Astronomers have been scanning the skies for more than 50 years now listening for radio broadcasts that might betray the telltale hum of an alien civilization out among the stars. They haven't found anything yet, but that hardly means much, since the Milky Way is vast, and the formal hunt for something smart out there known as SETI, or Search for Extraterrestrial Intelligence has been run on a shoestring. "If you dipped a drinking glass into the sea and came up with nothing but water," astronomer and alien hunter Jill Tarter is fond of saying, "you wouldn't conclude that there are no fish in the sea."
SETI got a boost a few years ago with the construction of the Allen Telescope Array (ATA), in Hat Creek, Calif., and despite some money troubles last year, the array's 42 radio dishes are back online. Now the big problem is combing through all the data pouring in through them to tease out promising signals. But Tarter, director of the Center for SETI Research at the SETI Institute, which runs the array, hopes that a new project will help. Called SETIlive and funded in part by Tarter's 2009 TED Prize, it crowdsources some of the detective work to citizen-scientists armed with uniquely powerful pattern-recognition tools: the human eyes and brain.
"It's an experiment with a great big E," says Tarter. "We don't know how it will work out." But then, she says, that was true of a sister site called Planethunters.org, which lets dedicated amateurs look for evidence of planets around other stars in the data stream from the Kepler space mission.
In both cases, the amateurs are hoping to see signals that screening software programs haven't picked up. With planet hunting, the signature of a possible new world is sometimes too subtle for a computer to see. With SETIlive, the computers don't even try. The Allen Array telescopes pick up a range of radio frequencies when they aim at a star, but, says Tarter, they don't process all of them because there's so much contamination from radio signals generated on Earth. "It's a shame," she says, "because you can imagine that in bands where Earth is radio-loud, extraterrestrials might think, 'Oh, that's a good band we can use to make contact.' "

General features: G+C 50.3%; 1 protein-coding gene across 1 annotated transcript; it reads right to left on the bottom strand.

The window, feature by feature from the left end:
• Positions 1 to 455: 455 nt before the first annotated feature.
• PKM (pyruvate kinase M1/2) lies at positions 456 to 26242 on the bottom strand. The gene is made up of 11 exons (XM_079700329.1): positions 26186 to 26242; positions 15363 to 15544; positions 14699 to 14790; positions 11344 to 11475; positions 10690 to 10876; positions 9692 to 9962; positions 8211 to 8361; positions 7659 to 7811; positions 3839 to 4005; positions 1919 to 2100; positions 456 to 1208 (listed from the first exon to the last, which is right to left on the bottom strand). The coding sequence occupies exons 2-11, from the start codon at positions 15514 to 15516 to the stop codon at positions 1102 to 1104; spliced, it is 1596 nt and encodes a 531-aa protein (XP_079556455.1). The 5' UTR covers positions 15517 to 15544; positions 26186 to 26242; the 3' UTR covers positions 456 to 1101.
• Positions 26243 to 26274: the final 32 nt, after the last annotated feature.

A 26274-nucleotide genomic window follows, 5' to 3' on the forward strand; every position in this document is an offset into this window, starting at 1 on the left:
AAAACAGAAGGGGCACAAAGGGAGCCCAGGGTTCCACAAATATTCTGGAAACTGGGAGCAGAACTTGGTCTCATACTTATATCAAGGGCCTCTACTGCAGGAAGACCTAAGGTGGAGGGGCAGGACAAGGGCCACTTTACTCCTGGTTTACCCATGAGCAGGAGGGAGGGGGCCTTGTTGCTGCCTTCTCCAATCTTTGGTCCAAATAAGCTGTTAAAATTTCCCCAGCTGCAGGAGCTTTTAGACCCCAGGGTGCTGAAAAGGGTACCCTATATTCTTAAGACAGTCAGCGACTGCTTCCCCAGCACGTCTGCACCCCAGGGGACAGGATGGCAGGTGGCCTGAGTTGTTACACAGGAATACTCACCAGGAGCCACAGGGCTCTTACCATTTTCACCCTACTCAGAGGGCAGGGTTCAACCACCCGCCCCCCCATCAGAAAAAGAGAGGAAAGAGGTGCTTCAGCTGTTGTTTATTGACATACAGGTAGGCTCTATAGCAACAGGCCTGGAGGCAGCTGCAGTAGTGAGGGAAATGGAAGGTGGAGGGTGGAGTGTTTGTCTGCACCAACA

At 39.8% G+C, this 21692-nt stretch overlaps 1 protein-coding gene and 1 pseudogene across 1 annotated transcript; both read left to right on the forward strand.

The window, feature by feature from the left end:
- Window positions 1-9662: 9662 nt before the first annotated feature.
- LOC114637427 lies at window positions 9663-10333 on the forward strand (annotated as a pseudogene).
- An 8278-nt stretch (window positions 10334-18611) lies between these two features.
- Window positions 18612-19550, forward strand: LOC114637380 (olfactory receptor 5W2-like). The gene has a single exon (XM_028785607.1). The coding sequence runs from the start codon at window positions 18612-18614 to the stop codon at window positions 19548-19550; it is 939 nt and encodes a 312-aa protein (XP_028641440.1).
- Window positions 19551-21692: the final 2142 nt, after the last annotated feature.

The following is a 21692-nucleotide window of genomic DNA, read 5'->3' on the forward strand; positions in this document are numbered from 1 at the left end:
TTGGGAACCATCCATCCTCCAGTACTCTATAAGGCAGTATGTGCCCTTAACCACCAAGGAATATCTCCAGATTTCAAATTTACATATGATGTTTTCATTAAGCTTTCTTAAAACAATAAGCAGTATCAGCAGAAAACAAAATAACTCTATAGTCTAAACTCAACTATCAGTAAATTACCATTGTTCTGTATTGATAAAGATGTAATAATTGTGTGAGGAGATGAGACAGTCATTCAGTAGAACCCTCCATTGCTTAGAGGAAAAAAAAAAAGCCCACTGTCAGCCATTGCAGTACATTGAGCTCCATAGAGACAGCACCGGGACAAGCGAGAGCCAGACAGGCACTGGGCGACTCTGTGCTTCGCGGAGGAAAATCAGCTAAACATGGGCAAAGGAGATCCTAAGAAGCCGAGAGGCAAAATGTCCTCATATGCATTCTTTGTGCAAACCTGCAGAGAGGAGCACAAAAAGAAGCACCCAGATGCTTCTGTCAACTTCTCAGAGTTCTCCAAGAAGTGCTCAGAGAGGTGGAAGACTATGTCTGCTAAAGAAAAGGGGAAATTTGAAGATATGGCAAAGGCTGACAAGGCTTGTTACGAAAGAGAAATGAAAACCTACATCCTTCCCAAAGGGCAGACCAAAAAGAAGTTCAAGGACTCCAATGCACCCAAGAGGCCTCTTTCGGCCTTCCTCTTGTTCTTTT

The only way for SETI searchers to sift through those bands would be to use a lot of computing power, but that's inefficient to say nothing of expensive. The untapped energy of eager amateurs, however, is practically limitless, and anyone can sign up. The volunteers get a live feed of one of the messy data bands from the Allen Array and look for interesting anomalies. In particular, they're trying to see some sort of radio blip being picked up by one dish in the array but not others. Since each dish points at a different star, says Tarter, "If the signal is really coming from E.T., it should appear in just one." If it shows up in two or three dishes, it's probably a satellite or a trucker using his C.B. radio or something else equally prosaic.
If the signal does appear in just one channel, though, the volunteer flags it so ATA observers can conduct the next test: move the dish away from its target and ask the amateur observer to look again. If the signal is still there, it's not coming from the star in question. If it's not, the telescope tries moving back, then away again. "If this happens for five cycles," says Tarter, "then we" meaning the SETI Institute's top scientists "get an alert." That's still a long way from confirming an alien signal, since the Earth is a cacophony of radio interference, but it helps scientists focus on only the most promising candidates.
There's one more challenging element of the work, though. Because quick follow-up is essential to this process (you never know when E.T. is going to shut off his transmitter), amateur observers have just 90 seconds to scan each new screen grab as the telescope moves toward and away from the star. "Really," admits Tarter, "it's not an easy task." But citizen-scientists seem to love the work. SETIlive and Planethunters.org are part of a larger umbrella organization called https://www.zooniverse.org/, which started out as a project called Galaxy Zoo. The idea there was to let amateurs classify the types of galaxies in Hubble Telescope images a huge task, considering there are hundreds of thousands of galaxies out there.
Zooniverse has since expanded to projects that let amateurs classify craters on the moon, test climate models by poring over old weather data gathered by ships, identify different types of whale sounds and more. "It's an excellent way to do outreach and education," says Chris Lintott, who runs Zooniverse, "but it's also about letting everyone participate in real science." Starting this week, that will include participating in what might be the most thrilling search of all.